"أَفْتَح اَلْحَنَفِيّة في ٱلْمَطْبَخ."

Translation:I open the faucet in the kitchen.

July 5, 2019

27 Comments
This discussion is locked.


https://www.duolingo.com/profile/nayrad

This isn't normal English to me. Can someone clarify what it means to open a faucet? Is this how "turning on a faucet" is expressed in arabic?


https://www.duolingo.com/profile/j.duo498154

Yes it means to turn it on, and close the faucet means to turn or switch it off انا أُطفِئُ الحنفيةَ


https://www.duolingo.com/profile/obado

In which case the English should read "I turn on the faucet [tap] in the kitchen" NOT "I open". The latter is a mistake from a non-native English speaker


https://www.duolingo.com/profile/GreyPatton

Idk, I kinda like that the literal translation is given. I can visualize the sink lever opening the floodpipes to release water. I didn't see it initially, though, so I don't blame you for the frustration. Just my two cents


https://www.duolingo.com/profile/Emma26711

I would also prefer it if they called it a tap. As an English person I had to Google what a faucet was.


https://www.duolingo.com/profile/Shadia2721381

I too... lol! To control myself i prefer to tell myself at least i learnt a new english word....


https://www.duolingo.com/profile/JasonVoorheess

1- first , it's أَفْتَحُ and it's used when I'm talking about myself ( I'm opening )

2- it could be اِفْتَحْ , which is used when I'm ordering another person to open.

There's no hamza ( ء ) written in this case , yet It's still pronounced if it's in the beginning of the sentence But not if there's a conjunction letter before like ( وَافْتَحْ ) Then it's pronounced as if there wasn't any Alif there nor hamza , like ( وَفْتَحْ )


https://www.duolingo.com/profile/7awliet

In UK we say "open the tap" and "close the tap". The word 'faucet' is not used at all in UK or elsewhere, only in USA.

We seldom even use 'turn on' and 'turn off'.

Duolingo uses American English but here is mixing the two dialects.


https://www.duolingo.com/profile/HessieLondon

Open and closing a tap are more likely in lab or engineering contexts in the UK - in all my life in southern UK, people turn taps on and off - e.g. campaigns to turn off the tap when brushing your teeth.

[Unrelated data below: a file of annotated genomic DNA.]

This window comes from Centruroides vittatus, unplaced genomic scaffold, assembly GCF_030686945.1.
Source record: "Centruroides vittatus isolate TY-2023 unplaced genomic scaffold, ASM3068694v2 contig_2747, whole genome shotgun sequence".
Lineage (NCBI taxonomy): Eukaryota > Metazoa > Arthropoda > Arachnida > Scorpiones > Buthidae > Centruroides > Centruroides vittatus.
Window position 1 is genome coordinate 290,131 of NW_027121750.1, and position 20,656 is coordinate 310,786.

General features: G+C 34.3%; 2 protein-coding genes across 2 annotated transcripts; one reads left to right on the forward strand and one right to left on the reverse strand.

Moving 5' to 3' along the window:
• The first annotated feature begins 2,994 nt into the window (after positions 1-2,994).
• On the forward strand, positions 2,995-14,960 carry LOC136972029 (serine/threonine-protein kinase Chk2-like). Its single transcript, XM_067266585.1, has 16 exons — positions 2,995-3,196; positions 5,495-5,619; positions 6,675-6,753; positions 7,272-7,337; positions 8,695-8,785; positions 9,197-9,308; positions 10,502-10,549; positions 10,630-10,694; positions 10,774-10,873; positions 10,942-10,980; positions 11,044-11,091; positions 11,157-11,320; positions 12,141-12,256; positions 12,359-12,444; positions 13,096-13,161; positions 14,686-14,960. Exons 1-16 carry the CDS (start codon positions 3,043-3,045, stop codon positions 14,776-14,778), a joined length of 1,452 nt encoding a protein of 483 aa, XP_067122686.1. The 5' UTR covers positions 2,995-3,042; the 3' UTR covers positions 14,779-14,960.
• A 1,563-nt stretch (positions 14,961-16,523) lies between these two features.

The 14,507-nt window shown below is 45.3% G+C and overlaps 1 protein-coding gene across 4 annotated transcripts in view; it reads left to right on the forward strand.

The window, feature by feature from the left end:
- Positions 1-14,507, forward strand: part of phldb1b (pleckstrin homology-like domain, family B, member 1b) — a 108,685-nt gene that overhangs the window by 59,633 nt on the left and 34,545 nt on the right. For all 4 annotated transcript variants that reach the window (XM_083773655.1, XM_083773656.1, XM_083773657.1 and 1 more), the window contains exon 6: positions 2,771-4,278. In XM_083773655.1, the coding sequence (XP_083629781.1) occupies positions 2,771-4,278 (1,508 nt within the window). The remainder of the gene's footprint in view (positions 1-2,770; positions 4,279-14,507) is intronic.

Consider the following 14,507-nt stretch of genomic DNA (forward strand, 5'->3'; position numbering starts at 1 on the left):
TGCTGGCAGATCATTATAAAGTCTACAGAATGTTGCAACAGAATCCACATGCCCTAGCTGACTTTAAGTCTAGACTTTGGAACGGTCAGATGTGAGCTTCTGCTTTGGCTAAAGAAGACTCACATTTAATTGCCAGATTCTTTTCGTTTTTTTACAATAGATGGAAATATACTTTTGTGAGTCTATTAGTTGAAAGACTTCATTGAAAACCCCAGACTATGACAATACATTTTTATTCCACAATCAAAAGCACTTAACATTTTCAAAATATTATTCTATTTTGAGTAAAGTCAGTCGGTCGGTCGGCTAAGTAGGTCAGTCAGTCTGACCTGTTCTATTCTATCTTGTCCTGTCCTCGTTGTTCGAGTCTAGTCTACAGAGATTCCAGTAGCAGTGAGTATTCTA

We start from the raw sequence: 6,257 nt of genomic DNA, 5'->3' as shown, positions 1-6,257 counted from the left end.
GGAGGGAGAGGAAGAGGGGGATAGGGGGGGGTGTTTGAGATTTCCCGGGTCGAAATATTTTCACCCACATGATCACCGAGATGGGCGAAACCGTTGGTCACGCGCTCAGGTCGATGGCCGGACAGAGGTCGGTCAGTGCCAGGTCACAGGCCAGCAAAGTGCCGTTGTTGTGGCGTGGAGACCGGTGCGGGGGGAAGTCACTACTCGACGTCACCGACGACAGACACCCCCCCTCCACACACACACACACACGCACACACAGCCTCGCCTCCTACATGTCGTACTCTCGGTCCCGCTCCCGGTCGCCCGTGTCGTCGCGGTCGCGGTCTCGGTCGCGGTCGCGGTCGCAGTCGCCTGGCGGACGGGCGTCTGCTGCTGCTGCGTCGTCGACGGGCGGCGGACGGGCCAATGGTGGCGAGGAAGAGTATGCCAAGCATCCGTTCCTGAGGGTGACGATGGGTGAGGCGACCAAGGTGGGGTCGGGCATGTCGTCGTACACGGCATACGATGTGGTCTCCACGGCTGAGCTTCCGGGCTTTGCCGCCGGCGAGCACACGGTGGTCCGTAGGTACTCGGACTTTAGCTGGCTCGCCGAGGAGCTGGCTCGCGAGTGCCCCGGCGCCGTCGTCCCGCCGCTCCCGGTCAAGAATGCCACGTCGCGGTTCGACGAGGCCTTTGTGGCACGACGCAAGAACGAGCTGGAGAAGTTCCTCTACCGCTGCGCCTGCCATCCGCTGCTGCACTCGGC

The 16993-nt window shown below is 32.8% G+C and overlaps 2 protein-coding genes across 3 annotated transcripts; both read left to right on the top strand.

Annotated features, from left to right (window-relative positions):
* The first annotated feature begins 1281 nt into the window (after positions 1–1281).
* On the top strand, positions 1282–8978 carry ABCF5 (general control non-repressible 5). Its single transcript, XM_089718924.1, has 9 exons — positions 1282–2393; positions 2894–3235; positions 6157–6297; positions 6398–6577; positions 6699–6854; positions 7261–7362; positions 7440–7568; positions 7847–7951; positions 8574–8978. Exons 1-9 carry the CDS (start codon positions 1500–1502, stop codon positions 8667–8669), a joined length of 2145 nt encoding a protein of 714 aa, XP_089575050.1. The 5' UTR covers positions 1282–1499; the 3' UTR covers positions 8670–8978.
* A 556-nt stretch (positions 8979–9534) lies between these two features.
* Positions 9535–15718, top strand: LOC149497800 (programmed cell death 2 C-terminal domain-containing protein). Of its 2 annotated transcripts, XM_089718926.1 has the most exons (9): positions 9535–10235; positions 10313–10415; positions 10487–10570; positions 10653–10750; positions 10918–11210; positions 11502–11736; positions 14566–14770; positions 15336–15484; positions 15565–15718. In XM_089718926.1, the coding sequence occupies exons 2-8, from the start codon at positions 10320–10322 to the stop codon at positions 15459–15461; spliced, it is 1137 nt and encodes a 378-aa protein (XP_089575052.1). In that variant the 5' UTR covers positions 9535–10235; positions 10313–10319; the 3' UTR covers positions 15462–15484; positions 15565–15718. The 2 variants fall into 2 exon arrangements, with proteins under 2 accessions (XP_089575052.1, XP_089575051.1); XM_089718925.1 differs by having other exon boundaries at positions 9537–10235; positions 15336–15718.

https://www.duolingo.com/profile/jelff2
  • 1443

In American English both faucet and tap are used, and outside we also have hose bibbs, but mostly we turn them on and off, rather than open and close them.


https://www.duolingo.com/profile/bonnythedog

99.9% - if not more - of people in the UK would say:

'turn the tap on/off'

if only because the alliteration, and the alternative assonance, gives the phrase a poetic ring.

Turning suggests rotation.

Whereas, you open/close doors and windows: the object's position is altered by the action.

The only circumstances in which you'd 'open/close' a tap might be one of those modern ones with a bar you lift purely vertically: to 'turn' would indeed be an odd verb for that.

Galsworthy wrote a series of novels on this very subject: it was called 'The Faucet Saga...'

:)


https://www.duolingo.com/profile/BrianTice

In American English, it can be... 1. I turn on the faucet.... 2. I open the spigot

... but the two phrases don't cross into one another.


https://www.duolingo.com/profile/Emma26711

I only hear british Asians say open/, close the tap. The correct way is turn on/turn off the tap. I agree I've never heard the word faucet.


https://www.duolingo.com/profile/Tyler214389

Can tell it wasn't a native English speaker that made this. No one says "open" the faucet.


https://www.duolingo.com/profile/RMous

what does ٱ indicate in this sentence? When is this used?


https://www.duolingo.com/profile/CarstenLu

It is called wasla. It is optional and was just omitted in earlier lessons of this course.

You can put it on an alif at the beginning of a word when it does not carry hamza or madda. The alif is silent if there is a preceding vowel and instead this preceding vowel is used to connect both words in speech. You will probably not encounter it much in contemporary texts but only in القرآن and other historical texts.

See also https://en.m.wikipedia.org/wiki/Wasla


https://www.duolingo.com/profile/katanaammo

This sentence is wrong because it is a verb imperative and not a present tense


https://www.duolingo.com/profile/CarstenLu

This sentence is present tense indicative. 2aftaH is present tense indicative. The imperative form would bi 2iftaH.


https://www.duolingo.com/profile/Mohammad153270

I don't know the meaning of these words how can i translate because it was not taught with meanings


https://www.duolingo.com/profile/vsandl

Word by word it means "I turn on the tap in the kitchen". Americans call a tap a faucet. In GB we would simply say "I turn on the kitchen tap".


https://www.duolingo.com/profile/owl212999

Click on the words to know the meaning.


https://www.duolingo.com/profile/DanielReub4

The Ha in aftaH should be spelled with a Damma, like أَفْتَحُ


https://www.duolingo.com/profile/9FeI2

أنا أفتح الحنفية في المطبخ.


https://www.duolingo.com/profile/HerohildaR

Is a new term or word for me (the whole sentence...


https://www.duolingo.com/profile/kaleidoscopesf

this is a terrible translation--turn on the faucet, not open it


https://www.duolingo.com/profile/Shadia2721381

I open the tap would have been better!

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